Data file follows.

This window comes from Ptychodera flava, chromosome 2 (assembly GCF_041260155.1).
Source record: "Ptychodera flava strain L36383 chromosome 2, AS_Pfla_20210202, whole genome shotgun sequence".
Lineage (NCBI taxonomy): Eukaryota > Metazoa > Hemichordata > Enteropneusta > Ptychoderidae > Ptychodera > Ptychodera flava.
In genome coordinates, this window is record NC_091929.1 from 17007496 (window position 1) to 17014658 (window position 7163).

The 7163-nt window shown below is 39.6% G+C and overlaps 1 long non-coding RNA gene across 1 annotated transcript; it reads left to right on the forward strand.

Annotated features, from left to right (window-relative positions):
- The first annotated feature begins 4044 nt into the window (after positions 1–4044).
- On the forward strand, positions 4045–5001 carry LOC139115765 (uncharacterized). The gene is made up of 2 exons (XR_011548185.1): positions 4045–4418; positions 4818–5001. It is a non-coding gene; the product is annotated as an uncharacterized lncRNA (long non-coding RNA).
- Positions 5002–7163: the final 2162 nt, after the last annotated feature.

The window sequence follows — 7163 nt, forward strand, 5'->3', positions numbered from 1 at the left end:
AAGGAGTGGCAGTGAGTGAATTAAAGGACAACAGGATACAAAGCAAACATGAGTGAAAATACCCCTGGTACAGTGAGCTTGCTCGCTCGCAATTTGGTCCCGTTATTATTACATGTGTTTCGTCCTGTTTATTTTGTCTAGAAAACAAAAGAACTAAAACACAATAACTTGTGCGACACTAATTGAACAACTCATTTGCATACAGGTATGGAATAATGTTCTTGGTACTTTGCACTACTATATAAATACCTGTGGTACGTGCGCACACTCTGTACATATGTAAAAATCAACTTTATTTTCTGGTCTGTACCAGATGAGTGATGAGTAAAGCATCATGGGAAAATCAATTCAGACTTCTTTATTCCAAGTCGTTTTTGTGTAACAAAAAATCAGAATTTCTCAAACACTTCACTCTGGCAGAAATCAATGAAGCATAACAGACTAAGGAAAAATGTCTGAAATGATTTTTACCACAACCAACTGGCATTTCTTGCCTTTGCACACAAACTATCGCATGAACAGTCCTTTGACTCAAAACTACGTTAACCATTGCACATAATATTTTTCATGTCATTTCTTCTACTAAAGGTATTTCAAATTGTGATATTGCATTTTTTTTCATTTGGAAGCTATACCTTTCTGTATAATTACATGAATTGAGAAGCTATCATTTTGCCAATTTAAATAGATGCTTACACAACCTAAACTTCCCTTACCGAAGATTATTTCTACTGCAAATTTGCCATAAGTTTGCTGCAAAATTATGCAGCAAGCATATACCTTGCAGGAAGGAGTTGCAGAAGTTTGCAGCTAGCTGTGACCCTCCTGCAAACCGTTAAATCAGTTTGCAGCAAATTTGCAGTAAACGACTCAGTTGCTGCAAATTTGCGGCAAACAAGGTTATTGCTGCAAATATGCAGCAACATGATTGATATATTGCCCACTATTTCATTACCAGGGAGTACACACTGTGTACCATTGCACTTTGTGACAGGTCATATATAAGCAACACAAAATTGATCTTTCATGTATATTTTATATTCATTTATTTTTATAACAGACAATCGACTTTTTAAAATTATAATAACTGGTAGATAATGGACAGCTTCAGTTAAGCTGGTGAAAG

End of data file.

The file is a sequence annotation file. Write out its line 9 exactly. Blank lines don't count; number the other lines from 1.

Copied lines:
- Positions 5002–7163: the final 2162 nt, after the last annotated feature.